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Virus Hits Law Enforcement, Media

May 22, 2002

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WASHINGTON (AP) _ The State Department’s e-mail identity was forged by a computer virus that sent itself to law enforcement and media outlets across the country, a department official said Tuesday.

Variants of the virus, called Klez, have been spreading since the late 1990s and are transmitted through e-mails and attachments. Klez does not destroy computer files but can clog up mail systems and corporate networks.

Saturday, the virus sent hundreds of e-mails with the return address of the State Department’s public affairs office, said a State Department official, speaking on the condition of anonymity.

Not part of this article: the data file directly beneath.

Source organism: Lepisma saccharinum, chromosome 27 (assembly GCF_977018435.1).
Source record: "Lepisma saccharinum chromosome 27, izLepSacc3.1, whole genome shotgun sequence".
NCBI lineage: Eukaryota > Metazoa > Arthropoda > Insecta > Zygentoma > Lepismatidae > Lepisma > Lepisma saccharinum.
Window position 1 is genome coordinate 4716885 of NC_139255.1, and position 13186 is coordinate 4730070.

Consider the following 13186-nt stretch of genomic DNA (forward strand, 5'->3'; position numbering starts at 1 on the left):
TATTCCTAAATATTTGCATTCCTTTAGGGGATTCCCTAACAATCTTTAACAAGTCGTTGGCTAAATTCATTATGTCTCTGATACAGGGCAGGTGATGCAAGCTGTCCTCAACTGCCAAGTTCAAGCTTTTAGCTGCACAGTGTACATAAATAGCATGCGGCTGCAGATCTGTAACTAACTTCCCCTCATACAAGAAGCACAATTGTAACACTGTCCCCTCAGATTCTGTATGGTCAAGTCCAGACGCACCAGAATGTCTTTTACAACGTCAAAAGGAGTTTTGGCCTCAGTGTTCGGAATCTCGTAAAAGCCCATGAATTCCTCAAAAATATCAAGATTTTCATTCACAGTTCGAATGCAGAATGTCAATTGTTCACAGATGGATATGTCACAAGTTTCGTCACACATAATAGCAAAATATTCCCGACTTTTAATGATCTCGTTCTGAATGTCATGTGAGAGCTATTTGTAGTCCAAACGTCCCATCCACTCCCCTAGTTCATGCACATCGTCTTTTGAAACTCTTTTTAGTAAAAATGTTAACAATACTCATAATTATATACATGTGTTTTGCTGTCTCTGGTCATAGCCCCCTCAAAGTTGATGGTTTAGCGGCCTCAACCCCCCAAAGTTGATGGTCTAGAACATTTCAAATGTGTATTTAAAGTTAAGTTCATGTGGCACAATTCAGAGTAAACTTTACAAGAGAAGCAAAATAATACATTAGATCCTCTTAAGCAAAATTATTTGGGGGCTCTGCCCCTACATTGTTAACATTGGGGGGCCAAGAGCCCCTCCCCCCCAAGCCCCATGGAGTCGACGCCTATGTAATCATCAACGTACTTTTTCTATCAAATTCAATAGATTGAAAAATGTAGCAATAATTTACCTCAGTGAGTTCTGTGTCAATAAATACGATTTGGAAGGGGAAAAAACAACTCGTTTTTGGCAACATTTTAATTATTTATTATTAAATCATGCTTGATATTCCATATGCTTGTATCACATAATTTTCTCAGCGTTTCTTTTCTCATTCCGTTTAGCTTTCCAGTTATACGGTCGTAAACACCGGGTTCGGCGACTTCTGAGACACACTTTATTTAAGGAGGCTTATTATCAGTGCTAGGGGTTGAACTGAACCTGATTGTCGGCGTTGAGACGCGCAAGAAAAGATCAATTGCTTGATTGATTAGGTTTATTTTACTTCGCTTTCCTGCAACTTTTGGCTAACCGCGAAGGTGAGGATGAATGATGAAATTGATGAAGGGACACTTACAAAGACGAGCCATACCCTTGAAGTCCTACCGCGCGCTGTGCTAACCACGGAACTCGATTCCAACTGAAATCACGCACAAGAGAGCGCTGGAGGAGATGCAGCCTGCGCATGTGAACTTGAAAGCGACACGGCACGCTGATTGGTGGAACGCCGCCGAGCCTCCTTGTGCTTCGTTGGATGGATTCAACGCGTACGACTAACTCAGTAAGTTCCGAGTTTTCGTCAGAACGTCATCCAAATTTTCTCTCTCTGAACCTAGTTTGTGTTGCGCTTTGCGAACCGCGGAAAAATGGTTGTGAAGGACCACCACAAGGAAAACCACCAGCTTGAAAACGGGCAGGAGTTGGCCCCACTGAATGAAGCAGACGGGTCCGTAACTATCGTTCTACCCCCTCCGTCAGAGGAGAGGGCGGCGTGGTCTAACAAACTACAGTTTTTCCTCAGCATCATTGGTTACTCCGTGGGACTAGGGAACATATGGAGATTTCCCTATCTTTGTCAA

A computer is infected with Klez the moment a computer user opens an e-mail attachment containing the virus.

Once loose, the virus seeks out and copies e-mail identities stored in the computer user’s programs. The virus spreads by sending itself to the addresses contained on stolen ``listservs,″ or electronic mailing lists.

The virus could have gained a copy of the State Department’s listserv from any computer it infected on which a user had received an e-mail from the department. It may have infected a computer at the State Department, the State official said.

The process is called ``spoofing″ by Internet hackers.

``The virus would never had to have had access to a single State Department computer to have spoofed the address,″ said Steve Trilling, senior director of research at the Internet security firm Symantec. ``It’s like tacking on a false return address on a letter and sending it to someone who is used to receiving mail from that address. They are much more likely to open it than if it came from a stranger.″

The State Department sent an apology to those who received the e-mail.

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